A tremendous economical opportunity focused on education and workforce training has reached the area with the arrival of Holmes Community College and the Yazoo County Economic Development and Education Center.
A tour and unveiling of the highly-anticipated center, located on Fifteenth Street, was held Wednesday with a number of local community leaders and Holmes Community College staff.
Although there are a few more weeks of remodeling the former Yazoo Valley Electric building, the facility is scheduled to be opened by August.
“This is a tremendous opportunity for our county,” said Whitney Hurt, local economic development director. “When we can educate our citizens, we will grow as a community.”
The facility will house eight academic courses through HCC, a workforce development program and a career technical program. There will also be offices for the Yazoo County Economic District, including the Yazoo County Chamber of Commerce and the Port Commission.
The idea of the facility began as a proposal from Becky Fisher, superintendent of the Yazoo County School District. Her original concept focused on a HCC program geared towards the high school’s vocational program.
“But it expanded into something for the entire community,” Hurt said. “Superintendent Fisher was determined to get us something here beyond high school that we can offer to the citizens.”
Dr. Jim Haffey, the president of HCC, was eager to return to Yazoo City with such good news.
“When I was about six years old, my Dad loved to read books,” Haffey said. “I always remember Good Old Boy. We would beg for him to read us extra chapters. Ever since then, I have had a (love) for this area.”
Haffey said HCC was considering several communities within its nine-county district to establish another location for its services.
“Yazoo County has the most potential growth for HCC,” he said. “We are not here by accident.”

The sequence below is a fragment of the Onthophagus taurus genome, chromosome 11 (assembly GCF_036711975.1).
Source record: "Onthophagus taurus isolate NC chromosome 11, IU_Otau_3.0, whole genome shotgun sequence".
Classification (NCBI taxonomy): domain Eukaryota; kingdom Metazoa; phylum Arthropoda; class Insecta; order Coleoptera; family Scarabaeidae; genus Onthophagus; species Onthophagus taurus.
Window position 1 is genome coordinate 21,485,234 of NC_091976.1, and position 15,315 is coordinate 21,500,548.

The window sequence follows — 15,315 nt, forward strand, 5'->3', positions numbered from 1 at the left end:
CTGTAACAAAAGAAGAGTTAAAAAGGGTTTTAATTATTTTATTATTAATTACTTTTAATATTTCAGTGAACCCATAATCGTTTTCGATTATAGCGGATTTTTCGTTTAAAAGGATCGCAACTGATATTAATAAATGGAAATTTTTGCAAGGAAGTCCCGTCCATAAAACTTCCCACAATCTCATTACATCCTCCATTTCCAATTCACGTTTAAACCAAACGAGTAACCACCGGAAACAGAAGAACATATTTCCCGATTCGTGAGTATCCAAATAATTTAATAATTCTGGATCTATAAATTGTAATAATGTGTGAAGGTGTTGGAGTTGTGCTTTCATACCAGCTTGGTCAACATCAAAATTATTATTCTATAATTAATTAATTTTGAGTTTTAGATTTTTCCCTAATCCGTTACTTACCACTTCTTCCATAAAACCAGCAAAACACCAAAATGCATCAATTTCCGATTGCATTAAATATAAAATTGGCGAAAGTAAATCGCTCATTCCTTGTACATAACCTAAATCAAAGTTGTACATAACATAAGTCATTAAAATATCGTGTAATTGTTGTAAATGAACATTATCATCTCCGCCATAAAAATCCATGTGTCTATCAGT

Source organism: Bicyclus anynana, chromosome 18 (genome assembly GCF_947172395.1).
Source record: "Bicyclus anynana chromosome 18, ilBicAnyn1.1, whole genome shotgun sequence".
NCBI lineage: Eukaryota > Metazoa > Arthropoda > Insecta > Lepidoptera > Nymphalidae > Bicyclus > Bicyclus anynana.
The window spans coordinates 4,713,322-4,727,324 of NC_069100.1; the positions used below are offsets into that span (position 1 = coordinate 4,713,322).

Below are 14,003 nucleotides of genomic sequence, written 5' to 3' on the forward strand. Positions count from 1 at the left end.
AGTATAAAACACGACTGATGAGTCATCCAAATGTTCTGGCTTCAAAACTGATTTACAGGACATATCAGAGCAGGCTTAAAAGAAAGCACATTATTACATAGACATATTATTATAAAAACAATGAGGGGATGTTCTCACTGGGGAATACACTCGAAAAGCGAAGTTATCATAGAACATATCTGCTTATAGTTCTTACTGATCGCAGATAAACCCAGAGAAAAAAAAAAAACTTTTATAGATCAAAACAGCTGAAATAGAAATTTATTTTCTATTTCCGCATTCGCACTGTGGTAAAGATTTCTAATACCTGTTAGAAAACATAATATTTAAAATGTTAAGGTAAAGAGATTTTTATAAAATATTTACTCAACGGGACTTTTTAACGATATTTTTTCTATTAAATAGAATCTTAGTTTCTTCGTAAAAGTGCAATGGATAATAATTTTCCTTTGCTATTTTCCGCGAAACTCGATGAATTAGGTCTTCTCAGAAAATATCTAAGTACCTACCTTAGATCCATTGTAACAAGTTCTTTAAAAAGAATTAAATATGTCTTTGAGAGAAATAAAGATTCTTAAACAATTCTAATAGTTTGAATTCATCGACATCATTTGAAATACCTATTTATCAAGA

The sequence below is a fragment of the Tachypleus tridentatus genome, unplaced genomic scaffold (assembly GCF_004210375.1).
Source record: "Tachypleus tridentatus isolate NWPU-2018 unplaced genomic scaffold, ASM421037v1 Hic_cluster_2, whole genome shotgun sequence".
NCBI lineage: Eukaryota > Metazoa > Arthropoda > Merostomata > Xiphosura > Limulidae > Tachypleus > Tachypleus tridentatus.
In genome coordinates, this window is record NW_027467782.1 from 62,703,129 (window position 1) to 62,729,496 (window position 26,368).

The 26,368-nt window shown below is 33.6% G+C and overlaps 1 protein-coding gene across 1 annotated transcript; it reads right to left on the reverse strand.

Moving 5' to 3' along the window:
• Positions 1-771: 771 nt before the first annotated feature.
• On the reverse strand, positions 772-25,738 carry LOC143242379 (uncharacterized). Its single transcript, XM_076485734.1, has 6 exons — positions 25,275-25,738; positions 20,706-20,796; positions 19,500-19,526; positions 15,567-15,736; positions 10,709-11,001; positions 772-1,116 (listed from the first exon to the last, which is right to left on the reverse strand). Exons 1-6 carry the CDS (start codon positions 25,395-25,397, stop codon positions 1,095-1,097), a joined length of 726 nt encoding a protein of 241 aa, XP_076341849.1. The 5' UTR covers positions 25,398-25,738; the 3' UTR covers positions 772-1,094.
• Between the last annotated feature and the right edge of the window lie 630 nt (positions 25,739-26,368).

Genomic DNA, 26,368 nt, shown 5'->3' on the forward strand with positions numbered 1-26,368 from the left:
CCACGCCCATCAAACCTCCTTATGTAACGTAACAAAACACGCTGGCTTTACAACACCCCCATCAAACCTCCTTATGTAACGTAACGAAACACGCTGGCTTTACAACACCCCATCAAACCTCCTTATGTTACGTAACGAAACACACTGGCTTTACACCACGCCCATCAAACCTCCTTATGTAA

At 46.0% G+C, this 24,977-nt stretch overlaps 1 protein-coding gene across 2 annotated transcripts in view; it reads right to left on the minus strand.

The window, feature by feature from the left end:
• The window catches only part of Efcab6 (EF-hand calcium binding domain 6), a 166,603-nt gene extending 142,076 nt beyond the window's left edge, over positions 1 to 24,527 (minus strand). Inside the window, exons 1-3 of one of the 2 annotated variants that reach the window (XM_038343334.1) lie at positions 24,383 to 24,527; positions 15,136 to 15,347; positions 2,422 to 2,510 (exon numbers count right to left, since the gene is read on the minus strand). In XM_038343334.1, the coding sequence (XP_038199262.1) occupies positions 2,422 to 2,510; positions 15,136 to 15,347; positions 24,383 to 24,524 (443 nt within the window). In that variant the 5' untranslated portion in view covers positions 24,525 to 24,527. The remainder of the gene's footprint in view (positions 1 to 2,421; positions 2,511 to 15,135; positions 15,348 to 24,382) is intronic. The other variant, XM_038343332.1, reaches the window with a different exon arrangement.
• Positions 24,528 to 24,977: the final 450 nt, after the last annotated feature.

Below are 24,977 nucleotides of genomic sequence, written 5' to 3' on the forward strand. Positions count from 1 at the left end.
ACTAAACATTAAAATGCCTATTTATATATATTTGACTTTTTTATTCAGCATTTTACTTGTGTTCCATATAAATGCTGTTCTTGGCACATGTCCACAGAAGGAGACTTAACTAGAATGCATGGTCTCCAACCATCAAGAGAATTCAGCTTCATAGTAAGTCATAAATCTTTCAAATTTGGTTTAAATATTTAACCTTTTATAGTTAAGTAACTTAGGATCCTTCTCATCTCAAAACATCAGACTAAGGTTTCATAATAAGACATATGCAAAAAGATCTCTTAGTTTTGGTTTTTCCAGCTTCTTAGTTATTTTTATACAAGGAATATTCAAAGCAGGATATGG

With the support of HCC trustees, Fisher and Bob Bailey, Haffey said Yazoo was the perfect fit for the community college.
“And the Yazoo County Board of Supervisors rank at the top,” Haffey added. “Everything we have needed, they stepped up for us.”
Haffey said the opportunities for education, career training and workforce development will be endless for the local facility.
“The sky is the limit,” he said. “There is no reason why we would put the brakes on this thing growing.”
Community colleges are not only vital to the local economy, but they also provide an advantage for area students, especially those who will later transfer to four-year universities. The local center will also allow dual credits for high school seniors.
And the career and workforce training will also be crucial to the local economy and job base. Local industries have agreed to work with the development program.
“We have people working with area companies to set up a training contract right now,” Haffey said. “We also have three 18-wheeler and trailers that will be used for a future CDL program here in Yazoo.”
Daniel Haralson, the local workforce development director, said he saw a need for workforce training and academic courses when he was the director of the former WIN Job Center.
“We had so many people who wanted to go back to school, but they couldn’t afford to travel,” he said. “This will help tremendously with that issue now.”
Haffey said the HCC academic courses will be available this fall. Those courses include Nutrition, Intro to Criminal Justice, Beginning English and Reading, Intermediate English and Reading, English Composition I, Beginning Algebra, Intermediate Algebra and College Algebra.
The career technical and workforce development programs will also soon be available.
“Yazoo County has so much potential,” Hurt said. “It is a gem in the state of Mississippi. But our biggest problem was workforce training. With that, you have to provide education beyond K-12.”
Cobie Collins, supervisors board president, said the county board has been looking forward to this idea becoming a reality.
“Holmes Community College has always been a part of this community, and we appreciate them,” he said.